RT: You have a trading floor at Hofstra?
SS: We have the largest, most sophisticated, Bloomberg-based trading floor of any college campus anywhere in the world.
We have 35 trading posts, access to the latest information in all the markets like equities, fixed income, commodities, and money markets. We have mock trading systems built into our trading room with professional money managers and traders from Wall Street who work with our faculty and students, perform trading contests and mock trade programs right in the business school.
When our students compete in open outcry and electronic trading they regularly rank as the top 10 students in the country. The reason is the competency of our faculty, as well as the success of our alumni in the Wall Street world and their ability to be on the campus trading floor with our students. This is world class, so you put that all together and it's a tough combination to beat.
RT: Executives complain about MBA's graduating business school as weak writers. Do you agree with that and are you doing anything to address this issue?
SS: I absolutely agree with that and I think it has to do with two main factors. Today's generation is very different, in terms of communications style, than current business leaders. We would write memos to communicate with one another. We would be in front of each other with eye-to-eye, communications, but students today live in a world of the iPhones and tablets, and texting.
The language is different and the words are different. The ability of students to be at ease with someone face-to-face is markedly less because they just don't do it. Leaders today are concerned that the new graduates are not as comfortable and capable in all aspects of communication; primarily because young kids text.
On top of that, the outstanding graduate education that's in this country has given rise to a huge influx of students from other countries enrolling in U.S. graduate programs. That, in and of itself, gives rise to cultural differences. Their command of the English language may not be as strong. All these can cause significant challenges for students entering today's job market and their employers.
RT: How much demand do you see for MBA law degrees?
SS: Not as much as you would think. You would think that everyone, including attorneys, would want to have the best skill set to make them the most valuable to their firms. You want to round out your legal education with a business education. There is a program that does exist currently, but we have only seen modest growth in that area.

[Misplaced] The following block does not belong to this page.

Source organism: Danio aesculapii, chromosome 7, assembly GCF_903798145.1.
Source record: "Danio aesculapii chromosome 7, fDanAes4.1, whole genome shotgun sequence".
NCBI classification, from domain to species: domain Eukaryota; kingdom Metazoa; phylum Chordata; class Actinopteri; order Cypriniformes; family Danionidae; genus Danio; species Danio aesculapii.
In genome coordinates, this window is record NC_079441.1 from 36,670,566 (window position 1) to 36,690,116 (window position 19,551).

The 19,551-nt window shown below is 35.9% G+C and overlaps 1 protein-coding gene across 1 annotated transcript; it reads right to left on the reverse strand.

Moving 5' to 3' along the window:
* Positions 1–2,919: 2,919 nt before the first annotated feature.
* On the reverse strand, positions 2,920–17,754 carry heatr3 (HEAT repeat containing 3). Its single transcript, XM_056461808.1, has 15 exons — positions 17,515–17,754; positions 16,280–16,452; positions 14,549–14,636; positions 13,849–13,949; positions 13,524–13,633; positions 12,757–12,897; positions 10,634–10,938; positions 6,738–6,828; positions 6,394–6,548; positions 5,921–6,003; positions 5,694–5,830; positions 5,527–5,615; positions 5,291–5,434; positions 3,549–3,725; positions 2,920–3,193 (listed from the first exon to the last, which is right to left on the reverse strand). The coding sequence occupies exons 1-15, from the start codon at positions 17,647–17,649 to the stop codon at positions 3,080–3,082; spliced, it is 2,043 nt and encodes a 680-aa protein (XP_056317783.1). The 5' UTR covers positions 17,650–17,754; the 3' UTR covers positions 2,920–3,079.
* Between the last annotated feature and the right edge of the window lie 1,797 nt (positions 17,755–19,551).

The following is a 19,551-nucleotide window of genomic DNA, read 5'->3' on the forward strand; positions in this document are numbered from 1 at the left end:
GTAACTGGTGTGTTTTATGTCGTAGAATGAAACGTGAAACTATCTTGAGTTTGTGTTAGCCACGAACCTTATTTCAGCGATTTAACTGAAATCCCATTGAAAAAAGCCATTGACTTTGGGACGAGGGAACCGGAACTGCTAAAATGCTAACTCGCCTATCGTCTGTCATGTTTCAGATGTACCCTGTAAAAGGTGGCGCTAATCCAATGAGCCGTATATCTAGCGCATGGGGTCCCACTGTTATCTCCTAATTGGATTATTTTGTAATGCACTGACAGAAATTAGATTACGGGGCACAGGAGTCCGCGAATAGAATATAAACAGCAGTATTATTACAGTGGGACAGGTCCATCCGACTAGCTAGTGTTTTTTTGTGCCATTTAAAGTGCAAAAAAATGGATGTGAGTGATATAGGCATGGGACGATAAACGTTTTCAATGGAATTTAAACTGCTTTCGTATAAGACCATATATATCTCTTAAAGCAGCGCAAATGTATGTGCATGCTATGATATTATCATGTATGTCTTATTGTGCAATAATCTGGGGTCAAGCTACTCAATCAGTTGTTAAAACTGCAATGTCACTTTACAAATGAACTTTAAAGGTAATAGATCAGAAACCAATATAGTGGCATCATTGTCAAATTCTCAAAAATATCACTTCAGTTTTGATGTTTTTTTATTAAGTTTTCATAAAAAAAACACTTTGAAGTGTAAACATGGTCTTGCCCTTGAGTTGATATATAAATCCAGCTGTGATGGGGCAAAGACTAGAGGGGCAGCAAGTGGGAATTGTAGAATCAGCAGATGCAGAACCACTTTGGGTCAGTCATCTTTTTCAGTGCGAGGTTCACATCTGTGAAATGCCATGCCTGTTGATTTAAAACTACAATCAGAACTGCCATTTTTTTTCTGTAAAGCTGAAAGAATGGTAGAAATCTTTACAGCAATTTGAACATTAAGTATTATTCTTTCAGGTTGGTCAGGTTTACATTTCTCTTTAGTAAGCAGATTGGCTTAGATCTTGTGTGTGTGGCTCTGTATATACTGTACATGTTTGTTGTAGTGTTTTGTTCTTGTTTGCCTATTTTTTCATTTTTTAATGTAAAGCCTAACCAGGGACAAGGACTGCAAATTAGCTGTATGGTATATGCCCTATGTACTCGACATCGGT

RT: There have always been MBAs in the entrepreneurial world. With the lack of demand for jobs in the corporate arena, as well as the problematic job market, is there more interest in entrepreneurship?
SS: That is an absolute and very positive trend we are seeing right now. The Entrepreneurship Program at Hofstra continues to grow. It's actually the fastest growing program in our business school. More and more students are interested in working for themselves, starting their own business, being a sole proprietor.
As a matter of fact, in a class I taught I asked students that question and to my amazement more than one-third of them told me they were going to work in their family businesses or start their own.
That is vastly different from when I graduated in the late 70s. You almost automatically assumed everyone who graduated was going to Wall Street or a company like IBM. It's a very different mindset today. Young students see a lack of loyalty in employers, and in many instances, the harshness of economic realities where you can just be cut without reason or loyalty. Many people are not happy with that, or quite frankly; do not want to be involved in that type of environment.
RT: As you look out over the next three to five or seven years at the better business schools in this country, what are the surprises you're going to see?
SS: You're probably going to see a change in mindset from purely professional training.
You'll see more integration of pure, analytical thinking skills, almost the type of skills you would develop in a liberal arts school by taking general type courses that develop your curiosity and your general analytic ability. Without a doubt, there needs to be a lot more work done on the interpersonal skills, communication and team work.